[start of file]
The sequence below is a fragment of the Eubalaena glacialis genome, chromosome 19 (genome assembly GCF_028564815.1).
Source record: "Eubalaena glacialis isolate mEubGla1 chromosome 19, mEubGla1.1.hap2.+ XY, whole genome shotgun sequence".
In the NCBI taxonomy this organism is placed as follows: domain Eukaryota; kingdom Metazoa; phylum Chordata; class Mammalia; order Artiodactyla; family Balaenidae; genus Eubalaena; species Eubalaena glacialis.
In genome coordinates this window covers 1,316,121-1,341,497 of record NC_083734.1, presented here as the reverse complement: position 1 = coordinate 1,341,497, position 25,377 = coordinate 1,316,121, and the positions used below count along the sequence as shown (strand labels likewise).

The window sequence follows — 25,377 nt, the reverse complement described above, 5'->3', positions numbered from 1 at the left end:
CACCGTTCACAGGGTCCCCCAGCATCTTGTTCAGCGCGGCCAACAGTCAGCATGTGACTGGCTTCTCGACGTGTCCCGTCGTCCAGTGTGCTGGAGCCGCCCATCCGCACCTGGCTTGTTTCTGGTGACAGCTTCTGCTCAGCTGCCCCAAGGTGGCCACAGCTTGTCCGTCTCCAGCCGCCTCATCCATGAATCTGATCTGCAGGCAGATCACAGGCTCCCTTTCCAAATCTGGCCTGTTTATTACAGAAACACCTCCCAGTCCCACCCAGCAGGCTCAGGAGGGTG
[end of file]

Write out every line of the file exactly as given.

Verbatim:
The sequence below is a fragment of the Eubalaena glacialis genome, chromosome 19 (genome assembly GCF_028564815.1).
Source record: "Eubalaena glacialis isolate mEubGla1 chromosome 19, mEubGla1.1.hap2.+ XY, whole genome shotgun sequence".
In the NCBI taxonomy this organism is placed as follows: domain Eukaryota; kingdom Metazoa; phylum Chordata; class Mammalia; order Artiodactyla; family Balaenidae; genus Eubalaena; species Eubalaena glacialis.
In genome coordinates this window covers 1,316,121-1,341,497 of record NC_083734.1, presented here as the reverse complement: position 1 = coordinate 1,341,497, position 25,377 = coordinate 1,316,121, and the positions used below count along the sequence as shown (strand labels likewise).

The window sequence follows — 25,377 nt, the reverse complement described above, 5'->3', positions numbered from 1 at the left end:
CACCGTTCACAGGGTCCCCCAGCATCTTGTTCAGCGCGGCCAACAGTCAGCATGTGACTGGCTTCTCGACGTGTCCCGTCGTCCAGTGTGCTGGAGCCGCCCATCCGCACCTGGCTTGTTTCTGGTGACAGCTTCTGCTCAGCTGCCCCAAGGTGGCCACAGCTTGTCCGTCTCCAGCCGCCTCATCCATGAATCTGATCTGCAGGCAGATCACAGGCTCCCTTTCCAAATCTGGCCTGTTTATTACAGAAACACCTCCCAGTCCCACCCAGCAGGCTCAGGAGGGTG